Eagle Valley Land Trust’s ranch tour to include the Gerard Ranch | VailDaily.com

Eagle Valley Land Trust’s ranch tour to include the Gerard Ranch

The Gerard Clan has been on the family ranch south of Gypsum for around 100 years. They're part of the Eagle Valley Land Trust's ranch tour on Aug. 22.
Nina Riggio|Vail Daily staff photographer |

Eagle County Ranch Tour

On August 22, up to 100 people will be able to travel to three Eagle County ranches by bus, where ranching families and managers will tell their story and discuss and show members of the public the some of the operations of their ranch.

The tour costs $10. Seating is limited. Contact the Eagle Valley Land Trust, 970-748-7654, or go to http://www.evlt.org.

Eagle Valley Land Trust

The Eagle Valley Land Trust’s goal is to preserve the community’s character community one acre at a time. The local conservation organization has been around for 30 years.

GYPSUM — Lloyd Gerard doesn’t care much for golf — pasture pool — which explains why his pastures are filled with cattle, not golf carts.

On one side of the family ranch south of Gypsum is a golf course. On the other side is another golf course.

In the middle is the Gerard clan, smiling and enjoying themselves. On both sides are golfers, saying whatever they say when things aren’t going well, which is most of the time.

Oh sure, golf course developers used to approach them constantly.

These days it’s marijuana growers, Lloyd said smiling.

Participate in The Longevity Project

The Longevity Project is an annual campaign to help educate readers about what it takes to live a long, fulfilling life in our valley. This year Kevin shares his story of hope and celebration of life with his presentation Cracked, Not Broken as we explore the critical and relevant topic of mental health.

Gerard explains, as only he can, that on the Gerard Ranch they grow cattle, hay, children and horses — not necessarily in that order.

You gotta love a guy like that.

The good stuff lasts

One of the two houses has been on the ranch since 1902, the other since the 1890s.

Lloyd is a rancher to his very marrow, like his father, grandfather and children. His children, Clayton and Lacey, learned to ranch the same way he did — lots and lots of on-the-job training.

They went to college, and Lacey earned her degree in agriculture business and animal sciences from Colorado State University, and Lloyd said the knowledge has helped already.

Around a century ago, Lloyd’s grandparents grew potatoes on their first 160 acres. They did well that first year and were able to buy another 160-acre homestead. Homesteads were divided into 160-acre sections in those days.

“You could make it on 100 acres back then,” Lloyd said.

Potatoes were a cash crop for years, and Clayton recalls picking potatoes when he was about 6 years old. He also remembers it being brutally back-breaking work.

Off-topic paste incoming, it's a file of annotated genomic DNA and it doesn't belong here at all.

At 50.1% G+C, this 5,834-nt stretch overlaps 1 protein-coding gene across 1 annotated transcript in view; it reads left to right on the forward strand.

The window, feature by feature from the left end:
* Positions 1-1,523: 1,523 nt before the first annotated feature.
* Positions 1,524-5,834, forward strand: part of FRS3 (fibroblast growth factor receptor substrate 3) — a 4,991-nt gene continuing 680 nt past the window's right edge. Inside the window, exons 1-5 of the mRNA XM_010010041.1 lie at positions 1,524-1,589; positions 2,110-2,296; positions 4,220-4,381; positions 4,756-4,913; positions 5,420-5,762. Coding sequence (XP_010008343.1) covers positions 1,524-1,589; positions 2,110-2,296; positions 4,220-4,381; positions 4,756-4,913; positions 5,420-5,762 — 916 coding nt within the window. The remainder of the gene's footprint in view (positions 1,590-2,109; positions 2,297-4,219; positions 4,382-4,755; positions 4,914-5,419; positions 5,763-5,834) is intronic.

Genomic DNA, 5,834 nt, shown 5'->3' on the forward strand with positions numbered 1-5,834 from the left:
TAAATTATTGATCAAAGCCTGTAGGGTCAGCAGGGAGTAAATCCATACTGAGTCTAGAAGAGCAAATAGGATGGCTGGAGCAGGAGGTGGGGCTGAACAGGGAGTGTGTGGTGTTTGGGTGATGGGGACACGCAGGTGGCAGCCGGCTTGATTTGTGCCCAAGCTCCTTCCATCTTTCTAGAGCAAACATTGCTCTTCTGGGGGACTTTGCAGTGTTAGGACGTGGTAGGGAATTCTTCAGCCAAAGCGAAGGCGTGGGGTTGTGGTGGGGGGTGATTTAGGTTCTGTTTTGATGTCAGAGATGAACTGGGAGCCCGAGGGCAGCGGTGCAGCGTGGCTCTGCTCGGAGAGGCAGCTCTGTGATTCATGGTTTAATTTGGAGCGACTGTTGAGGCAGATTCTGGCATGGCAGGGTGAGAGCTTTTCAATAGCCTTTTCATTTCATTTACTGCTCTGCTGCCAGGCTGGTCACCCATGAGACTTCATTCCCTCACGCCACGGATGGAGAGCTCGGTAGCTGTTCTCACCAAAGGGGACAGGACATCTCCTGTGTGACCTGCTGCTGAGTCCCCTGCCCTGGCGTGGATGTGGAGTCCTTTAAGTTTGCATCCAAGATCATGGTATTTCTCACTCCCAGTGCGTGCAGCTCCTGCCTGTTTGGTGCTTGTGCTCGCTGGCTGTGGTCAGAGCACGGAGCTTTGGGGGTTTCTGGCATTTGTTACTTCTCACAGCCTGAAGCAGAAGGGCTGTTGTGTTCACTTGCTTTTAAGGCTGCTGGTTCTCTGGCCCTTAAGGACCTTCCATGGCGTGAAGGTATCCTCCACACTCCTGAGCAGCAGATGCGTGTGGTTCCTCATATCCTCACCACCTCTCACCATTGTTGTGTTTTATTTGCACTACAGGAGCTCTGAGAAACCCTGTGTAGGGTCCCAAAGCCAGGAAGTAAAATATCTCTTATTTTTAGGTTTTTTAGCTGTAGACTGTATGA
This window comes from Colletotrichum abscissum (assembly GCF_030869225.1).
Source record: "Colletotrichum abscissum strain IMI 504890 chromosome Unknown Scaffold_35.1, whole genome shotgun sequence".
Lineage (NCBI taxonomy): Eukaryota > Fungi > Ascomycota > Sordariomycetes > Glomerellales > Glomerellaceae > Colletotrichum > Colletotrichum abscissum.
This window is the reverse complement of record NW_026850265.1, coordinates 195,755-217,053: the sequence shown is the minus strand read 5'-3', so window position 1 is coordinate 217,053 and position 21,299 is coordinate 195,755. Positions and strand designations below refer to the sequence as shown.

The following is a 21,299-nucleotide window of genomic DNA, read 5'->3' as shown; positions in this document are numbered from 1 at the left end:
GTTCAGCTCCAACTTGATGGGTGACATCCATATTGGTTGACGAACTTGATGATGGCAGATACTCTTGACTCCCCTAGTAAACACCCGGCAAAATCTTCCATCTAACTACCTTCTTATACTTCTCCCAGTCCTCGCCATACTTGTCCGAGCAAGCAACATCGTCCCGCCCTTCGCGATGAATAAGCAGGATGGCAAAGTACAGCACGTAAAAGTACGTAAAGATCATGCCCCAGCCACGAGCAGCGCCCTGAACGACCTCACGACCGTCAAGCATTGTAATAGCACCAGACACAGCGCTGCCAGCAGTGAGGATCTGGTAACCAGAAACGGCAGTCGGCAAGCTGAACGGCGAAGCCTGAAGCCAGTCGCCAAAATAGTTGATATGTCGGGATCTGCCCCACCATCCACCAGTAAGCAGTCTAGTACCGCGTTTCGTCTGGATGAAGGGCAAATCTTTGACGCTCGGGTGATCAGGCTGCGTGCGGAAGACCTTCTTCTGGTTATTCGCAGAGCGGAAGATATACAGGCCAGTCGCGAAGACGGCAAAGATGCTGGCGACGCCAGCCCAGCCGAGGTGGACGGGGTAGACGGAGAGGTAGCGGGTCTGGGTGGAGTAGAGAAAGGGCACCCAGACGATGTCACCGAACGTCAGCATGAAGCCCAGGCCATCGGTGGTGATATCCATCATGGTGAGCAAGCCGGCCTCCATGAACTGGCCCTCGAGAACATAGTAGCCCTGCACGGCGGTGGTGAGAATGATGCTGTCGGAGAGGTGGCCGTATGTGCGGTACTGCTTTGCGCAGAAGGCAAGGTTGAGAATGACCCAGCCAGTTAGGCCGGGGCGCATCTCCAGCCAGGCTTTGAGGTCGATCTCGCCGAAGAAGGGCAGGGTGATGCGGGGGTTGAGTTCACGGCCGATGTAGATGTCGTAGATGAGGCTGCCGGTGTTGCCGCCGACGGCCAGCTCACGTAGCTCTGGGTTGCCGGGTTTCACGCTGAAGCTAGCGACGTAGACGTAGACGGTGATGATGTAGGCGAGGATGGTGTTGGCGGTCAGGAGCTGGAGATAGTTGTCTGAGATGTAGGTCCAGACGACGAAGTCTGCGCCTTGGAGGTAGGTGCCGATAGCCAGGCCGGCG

Lloyd and his dad once hauled seven tons of potatoes over Loveland Pass in a two-and-a-half-ton 1957 truck. They’re out of the potato business, but they still have the truck.

“You never know when you’re going to need a part,” Clayton said smiling.


Profit margins are tighter and costs are higher, but efficiencies make it possible to run the business at a profit, Lacey said.

Agribusiness is like other businesses, and prices are cyclical. In the 1990s and 2000s when local contractors were buying second homes in Hawaii and Mexico, beef prices were through the floor.

These days, beef prices are more than three times what they were then. The reason is not complicated.

“It’s because you good people love beef!” Lloyd said.

And in the world of supply and demand, they’re happy to create the supply. They’re running about four times the number of cattle they used to, again because the operation is more efficient.

That also comes with its own set of issues. They have to feed their cattle about six months a year, Lloyd said.

Moovin’ along

They’re lucky when it comes to moving cattle. They saddle up the horses and drive them a few miles. They avoid roads. Motorists get impatient and want to drive through the herd. Sometimes some lunatic with a smartphone wants to stand in front of them and take pictures and video — right where the stampede would trample them into a Darwin Award.

When the golf courses first went in next door, a few independent-minded bovines would meander onto the fairways because the grass is always greener.

Speaking of greener grass, family ranches are fading away, Lloyd said.

When he was a kid, the Gypsum Creek Valley was home to seven family ranches. Now there are three.

“What used to be family ranches are now hobby farms,” Clayton said.

They love what they’re doing and where they’re doing it.

“No one is going to work as hard as you do for yourself,” Lloyd said.

Staff Writer Randy Wyrick can be reached at 970-748-2935 and rwyrick@vaildaily.com.

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